Maria Katherina Scherer

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Blessed
Anna Maria Katherina Scherer
T.O.S.F.
Maria tehresia scherrer.jpg
Religious
Born(1825-10-31)31 October 1825
Meggen, Luzern, Switzerland
Died16 June 1888(1888-06-16) (aged 62)
Ingenbohl, Schwyz, Switzerland
Venerated inRoman Catholic Church
Beatified29 October 1995, Saint Peter's Basilica, Vatican City by Pope John Paul II
Feast16 June
AttributesReligious habit
PatronageSisters of Mercy of the Holy Cross

Blessed Anna Maria Katherina Scherer (31 October 1825 - 16 June 1888) was a Swiss Roman Catholic professed religious and the co-founder of the Sisters of Mercy of the Holy Cross. She founded that order alongside the Capuchin priest Theodosius Florentini. She was given the name of "Maria Theresia" upon her profession into her order.[1]

She was beatified on 29 October 1995.

Life[edit]

Anna Maria Katherina Scherer was born as the fourth of seven children to poor farmers on 31 October 1825.[2] She was aged seven when her father died on 5 February 1855.[3] At the time three children could remain with their mother while the others had to be taken in the care of relatives and she was among those that had to leave their mother.[1] She was entrusted to two bachelor brothers - one of which was her godfather - while her mother and siblings still lived in Meggen.

On a pilgrimage to Einsiedeln in July 1844[2] she realized her vocation and true purpose in life was to the religious life. At the age of seventeen she became a member of the Third Order of Saint Francis.[4] On 1 March 1845 she entered the new Teaching Sisters' Institute that the Capuchin priest Theodosius Florentini founded - the two met on 5 October 1844.[1][2] On 27 June 1845 she left with a friend for the novitiate in Menzingen and around that time received the habit from Florentini while on 27 October 1845 she pronounced her first vows and was given the religious name of "Maria Theresia".[3][5] From that point until 1846 she worked in Galgenen and was then sent to teach at Baar until being sent to Oberägeri where she was made the superior of small communities clustered there.[1][2]

Theodosius - in 1850 - put her in charge of a home for the poor and orphaned at Nagels and became known there as the "Mother of the Poor". Around that time in 1850 she was asked to take administration of a hospital that the priest had just opened.[3] In 1852 she was sent to Chur.[2] In 1857 she was appointed as the superior general of the Sisters for Schools and Care of the Poor" and with Theodosius co-founded a new religious institute.[1][4] Scherer became superior of the order after this on 13 October 1857 and held the position until her death.[2][5]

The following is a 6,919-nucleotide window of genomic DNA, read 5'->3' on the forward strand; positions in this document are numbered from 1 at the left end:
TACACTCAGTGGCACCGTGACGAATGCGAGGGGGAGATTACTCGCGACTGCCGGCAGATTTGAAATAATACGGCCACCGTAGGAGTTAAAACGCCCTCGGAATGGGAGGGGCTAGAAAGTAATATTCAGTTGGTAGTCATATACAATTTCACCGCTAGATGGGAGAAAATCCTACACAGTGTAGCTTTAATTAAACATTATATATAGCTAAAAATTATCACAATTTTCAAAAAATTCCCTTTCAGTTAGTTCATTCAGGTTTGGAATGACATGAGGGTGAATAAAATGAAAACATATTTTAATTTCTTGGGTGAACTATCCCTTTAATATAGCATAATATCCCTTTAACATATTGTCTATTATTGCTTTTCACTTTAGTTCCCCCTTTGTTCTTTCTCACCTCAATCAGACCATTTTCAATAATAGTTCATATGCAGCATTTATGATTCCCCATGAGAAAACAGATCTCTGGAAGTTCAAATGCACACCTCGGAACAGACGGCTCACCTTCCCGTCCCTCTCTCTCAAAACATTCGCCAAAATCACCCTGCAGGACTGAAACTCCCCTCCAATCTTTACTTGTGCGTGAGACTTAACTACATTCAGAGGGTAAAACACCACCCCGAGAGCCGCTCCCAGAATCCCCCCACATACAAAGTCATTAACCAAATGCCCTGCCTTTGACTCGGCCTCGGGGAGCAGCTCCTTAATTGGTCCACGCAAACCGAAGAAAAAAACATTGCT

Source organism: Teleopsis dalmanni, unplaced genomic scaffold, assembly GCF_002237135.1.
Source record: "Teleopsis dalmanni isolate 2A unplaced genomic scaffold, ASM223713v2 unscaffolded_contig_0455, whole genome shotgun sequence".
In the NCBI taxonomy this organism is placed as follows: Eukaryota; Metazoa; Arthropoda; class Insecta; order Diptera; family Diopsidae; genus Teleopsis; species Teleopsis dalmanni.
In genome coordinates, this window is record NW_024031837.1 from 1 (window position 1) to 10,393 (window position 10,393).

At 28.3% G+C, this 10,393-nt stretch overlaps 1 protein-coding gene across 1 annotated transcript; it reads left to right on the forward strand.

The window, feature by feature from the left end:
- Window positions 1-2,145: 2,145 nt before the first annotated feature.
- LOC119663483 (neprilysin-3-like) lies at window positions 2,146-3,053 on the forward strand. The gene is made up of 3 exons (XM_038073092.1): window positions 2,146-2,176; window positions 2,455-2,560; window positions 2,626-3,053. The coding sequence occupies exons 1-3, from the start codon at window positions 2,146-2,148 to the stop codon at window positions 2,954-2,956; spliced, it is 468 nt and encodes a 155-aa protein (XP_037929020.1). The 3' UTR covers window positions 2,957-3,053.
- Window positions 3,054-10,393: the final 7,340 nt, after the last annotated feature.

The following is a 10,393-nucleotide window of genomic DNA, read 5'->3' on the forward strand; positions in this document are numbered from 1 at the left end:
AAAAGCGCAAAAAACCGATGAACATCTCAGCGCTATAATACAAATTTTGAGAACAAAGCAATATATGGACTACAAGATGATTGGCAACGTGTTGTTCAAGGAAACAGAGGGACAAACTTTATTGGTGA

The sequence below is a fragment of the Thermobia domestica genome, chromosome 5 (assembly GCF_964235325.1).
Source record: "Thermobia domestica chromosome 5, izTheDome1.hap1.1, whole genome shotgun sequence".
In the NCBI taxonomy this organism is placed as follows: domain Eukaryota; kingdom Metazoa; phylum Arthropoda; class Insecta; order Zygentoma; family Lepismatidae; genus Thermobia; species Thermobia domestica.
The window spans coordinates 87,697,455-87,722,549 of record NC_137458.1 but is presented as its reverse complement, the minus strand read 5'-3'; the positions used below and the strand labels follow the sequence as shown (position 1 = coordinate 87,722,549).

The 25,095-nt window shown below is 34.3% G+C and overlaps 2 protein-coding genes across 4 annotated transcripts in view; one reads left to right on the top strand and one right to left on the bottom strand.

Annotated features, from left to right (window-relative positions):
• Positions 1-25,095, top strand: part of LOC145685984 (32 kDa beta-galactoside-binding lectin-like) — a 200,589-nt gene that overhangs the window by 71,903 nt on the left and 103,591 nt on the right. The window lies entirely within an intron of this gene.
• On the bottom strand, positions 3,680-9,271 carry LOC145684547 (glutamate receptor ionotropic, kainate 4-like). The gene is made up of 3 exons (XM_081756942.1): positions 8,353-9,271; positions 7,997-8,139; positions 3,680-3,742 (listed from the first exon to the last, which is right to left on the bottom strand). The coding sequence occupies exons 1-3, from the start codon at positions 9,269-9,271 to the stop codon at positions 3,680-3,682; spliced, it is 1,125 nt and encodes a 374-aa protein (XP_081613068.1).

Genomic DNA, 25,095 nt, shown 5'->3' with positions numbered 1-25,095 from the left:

In August 1872 the Capuchin priest Paul was appointed as Theodosius' successor and wanted to transform the institute to one that would be contemplative in outlook. He sought to win over the order as well as his Capuchin superiors and the local bishops but instead sowed doubt amongst the order's members. Scherer became aware of this and confronted Paul to inform him of her disagreement. He persisted with his idea and she wrote to the bishop to inform him of her resignation which was accepted. The religious in the order wrote to the bishop on numerous occasions demanding that Scherer be reinstated. In July 1873 an ecclesiastical counselor was appointed to examine the case and he found Paul's idea was unfeasible. It resulted in Paul being transferred and Scherer being reinstated.[2]

Scherer was found to have contracted a stomach tumor in 1887 and received the last rites on 1 May 1888. She died after a period of great pain in the evening of 16 June 1888 as she murmured: "Heaven ... Heaven!".[2][4]

Beatification[edit]

The beatification process commenced in Chur in an informative process that opened as a means of collating documents and testimonies pertaining to Scherer's life and time in her institute. Such a process also had to separate her writings so that theologians could determine if her works remained in line with doctrine and approved her writings on 6 December 1942. An apostolic process was held not long after this.

The formal introduction to the process came on 11 December 1949 under Pope Pius XII in which she was accorded with the posthumous title of Servant of God - the first official stage in the process.

The Congregation of Rites - in Rome - validated the previous processes in 1953 and following this progress stalled for several decades until the postulation submitted the Positio to the Congregation for the Causes of Saints in 1991. On 2 April 1993 she was declared to be Venerable after Pope John Paul II confirmed her life of heroic virtue.

The miracle required for her beatification was investigated in the diocese that it originated in and received validation from Roman officials in 1992. The medical board voiced approval for the miracle on 27 April 1993 and consulting theologians approved it also on 22 June 1993. The C.C.S. did likewise on 16 November 1993 and Pope John Paul II granted his final approval on 23 December 1993.

John Paul II beatified her on 29 October 1995.

References[edit]

  1. ^ a b c d e "Biographies of New Blesseds - 1995". EWTN. Retrieved 30 May 2016.
  2. ^ a b c d e f g h "Spiritual Newsletter". Abbey of Saint-Joseph de Clairval. 29 June 2005. Retrieved 30 May 2016.[permanent dead link]
  3. ^ a b c "Blessed Maria Teresa Scherer". Santi e Beati. Retrieved 30 May 2016.
  4. ^ a b c "Bl. Mary Theresa Scherer". Catholic Online. Retrieved 30 May 2016.
  5. ^ a b "Blessed Mother Maria Theresa Scherer (1825-1888)". Sisters of Mercy of the Holy Cross. Retrieved 30 May 2016.

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